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Posted 06 March 2018 - 12:40 PM

Hi all,

I have a question or 2 to pose for thoughts, consideration, recommendations. I'm somewhat new to astronomy but have used a 35mm camera since the 70's. So I know how lenses work. At least on this planet. undecided.gif

 

What I'm running up against is finding things to look at. Here's what I mean. The ETX-125 has goto functionality and I use it, but it's often 'close' to what I want to see, but not in view of the scope. The finder scope that came with was worthless, so it  quickly got replaced with a Rigel QuikFinder. I bought the ETX used, so I don't think the finder was original.

But, what I'm finding now is that will the QuikFinder is great and really helps me zero in, I still have to be able to see at least a dim spot of light in the sky to use it.

 

I'm thinking that a 'larger' finder scope would help. By larger I mean something that would gather more light over a wider field of view. Just like a camera lens that is wider aperture and lower f-stop shows a brighter image in the view-finder.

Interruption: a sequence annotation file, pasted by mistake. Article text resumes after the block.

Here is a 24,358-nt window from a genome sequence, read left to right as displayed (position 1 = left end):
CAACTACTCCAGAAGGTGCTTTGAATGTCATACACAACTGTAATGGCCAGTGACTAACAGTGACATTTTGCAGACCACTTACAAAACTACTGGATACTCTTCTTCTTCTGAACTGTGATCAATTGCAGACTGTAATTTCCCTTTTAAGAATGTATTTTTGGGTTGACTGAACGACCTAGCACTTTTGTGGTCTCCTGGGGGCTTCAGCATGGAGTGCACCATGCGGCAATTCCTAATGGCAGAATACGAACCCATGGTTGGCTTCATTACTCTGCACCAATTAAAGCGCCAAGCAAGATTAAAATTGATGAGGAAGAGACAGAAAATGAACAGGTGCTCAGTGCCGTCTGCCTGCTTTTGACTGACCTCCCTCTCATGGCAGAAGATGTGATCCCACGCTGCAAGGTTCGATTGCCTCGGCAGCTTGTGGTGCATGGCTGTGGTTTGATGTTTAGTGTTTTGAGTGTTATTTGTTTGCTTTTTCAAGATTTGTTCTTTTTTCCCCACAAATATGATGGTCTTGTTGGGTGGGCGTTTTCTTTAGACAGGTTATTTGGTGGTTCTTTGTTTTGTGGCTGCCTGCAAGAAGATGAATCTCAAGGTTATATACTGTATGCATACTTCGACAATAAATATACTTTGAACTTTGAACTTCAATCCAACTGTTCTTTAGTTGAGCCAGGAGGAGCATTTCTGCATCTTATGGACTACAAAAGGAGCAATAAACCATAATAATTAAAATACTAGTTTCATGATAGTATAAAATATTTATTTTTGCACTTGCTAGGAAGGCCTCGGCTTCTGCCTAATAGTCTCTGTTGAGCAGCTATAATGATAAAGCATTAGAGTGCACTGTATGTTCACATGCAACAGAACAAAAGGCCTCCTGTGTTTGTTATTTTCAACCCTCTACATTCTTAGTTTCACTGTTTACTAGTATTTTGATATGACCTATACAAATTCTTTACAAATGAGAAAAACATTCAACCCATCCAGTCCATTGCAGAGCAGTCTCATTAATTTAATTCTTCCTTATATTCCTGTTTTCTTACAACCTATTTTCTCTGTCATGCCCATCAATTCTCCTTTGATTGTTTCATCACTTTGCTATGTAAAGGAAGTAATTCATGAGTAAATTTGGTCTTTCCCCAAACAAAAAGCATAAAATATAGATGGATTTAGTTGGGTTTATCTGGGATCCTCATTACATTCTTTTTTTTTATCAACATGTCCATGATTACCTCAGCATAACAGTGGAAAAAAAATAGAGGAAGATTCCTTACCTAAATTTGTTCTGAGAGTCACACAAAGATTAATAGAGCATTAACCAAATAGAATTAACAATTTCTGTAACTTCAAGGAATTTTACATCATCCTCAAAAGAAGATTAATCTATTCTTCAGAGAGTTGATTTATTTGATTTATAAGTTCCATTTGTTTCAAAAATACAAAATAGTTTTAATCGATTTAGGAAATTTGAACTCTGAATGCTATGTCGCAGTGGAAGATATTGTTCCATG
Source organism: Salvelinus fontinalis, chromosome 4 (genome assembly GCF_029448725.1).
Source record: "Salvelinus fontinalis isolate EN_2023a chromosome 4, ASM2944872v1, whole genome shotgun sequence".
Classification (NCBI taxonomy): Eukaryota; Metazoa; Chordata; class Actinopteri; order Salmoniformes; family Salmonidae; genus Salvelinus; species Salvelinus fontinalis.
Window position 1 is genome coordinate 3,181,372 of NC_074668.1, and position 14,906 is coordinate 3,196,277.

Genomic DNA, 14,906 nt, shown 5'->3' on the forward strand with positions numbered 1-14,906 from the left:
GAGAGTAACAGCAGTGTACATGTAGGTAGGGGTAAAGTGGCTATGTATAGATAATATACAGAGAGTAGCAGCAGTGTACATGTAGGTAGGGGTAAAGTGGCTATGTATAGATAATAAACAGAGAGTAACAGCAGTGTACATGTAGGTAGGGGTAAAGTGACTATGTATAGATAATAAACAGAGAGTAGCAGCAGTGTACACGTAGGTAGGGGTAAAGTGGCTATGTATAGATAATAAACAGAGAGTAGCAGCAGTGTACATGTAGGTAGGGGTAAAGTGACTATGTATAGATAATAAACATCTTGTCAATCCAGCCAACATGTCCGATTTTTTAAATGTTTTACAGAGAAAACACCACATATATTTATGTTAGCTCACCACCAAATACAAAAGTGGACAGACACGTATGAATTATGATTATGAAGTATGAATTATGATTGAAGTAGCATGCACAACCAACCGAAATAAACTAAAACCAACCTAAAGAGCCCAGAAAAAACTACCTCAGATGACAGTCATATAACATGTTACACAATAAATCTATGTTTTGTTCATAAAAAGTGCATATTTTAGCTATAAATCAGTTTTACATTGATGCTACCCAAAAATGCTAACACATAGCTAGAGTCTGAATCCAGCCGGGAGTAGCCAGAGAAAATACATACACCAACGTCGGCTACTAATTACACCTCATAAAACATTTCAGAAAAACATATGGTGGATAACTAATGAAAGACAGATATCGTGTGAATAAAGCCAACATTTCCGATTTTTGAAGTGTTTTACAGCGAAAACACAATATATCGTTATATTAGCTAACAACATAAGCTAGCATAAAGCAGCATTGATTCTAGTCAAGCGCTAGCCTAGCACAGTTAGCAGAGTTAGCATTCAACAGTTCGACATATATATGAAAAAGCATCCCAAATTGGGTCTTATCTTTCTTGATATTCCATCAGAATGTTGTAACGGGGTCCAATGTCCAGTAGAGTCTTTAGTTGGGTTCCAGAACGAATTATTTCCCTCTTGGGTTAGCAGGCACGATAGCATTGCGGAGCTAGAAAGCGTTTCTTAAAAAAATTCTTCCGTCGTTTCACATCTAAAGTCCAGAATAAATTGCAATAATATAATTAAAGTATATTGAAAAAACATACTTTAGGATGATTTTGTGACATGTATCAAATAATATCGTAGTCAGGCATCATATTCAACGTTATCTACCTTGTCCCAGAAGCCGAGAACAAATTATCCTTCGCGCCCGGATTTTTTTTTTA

What I looked at was the Meade LightBridge mini 82. It's an 82x300 reflector. What I planned on was to mount it on top or to the side of the ETX body and use it as a finder. I've looked at smaller finders 24 - 60mm, but I'm a little concerned that they mat not be bright enough for me to see.

 

I know that 82mm is huge for a finder and would probably end looking like the space shuttle on it's carrier 747 on a trip back to the cape. smile.gif

My other concern is the weight and how that would affect the drive mechanism in the ETX.

 

What do you think. Am I barking up the wrong tree with a larger finder and just need to get familiar with where things are?

Will I really see the things that are too faint for my eyes to currently see?

Will the weight be a problem seeing as I plan to keep the QuikFinder mounted?

At this point I'm not real concerned with the quality of the viewing with whatever I end up with. If the edges are somewhat blurry or the color is shifted, it won't matter. it's primary use is to get the large scope centered.

 

Keep in mind that I need glasses to see anything more than a few feet away and have for over 50 years now so my eyesight never was the greatest.

And don't suggest a huge 'light bucket' with all the bells and whistles. While I don't mind spending money on quality, there are budgets and a wife to contend with.

 

So!

Thoughts. Comments. Suggestions. General laughterlol.gif confused1.gif confused1.gif confused1.gif

I think we need more information.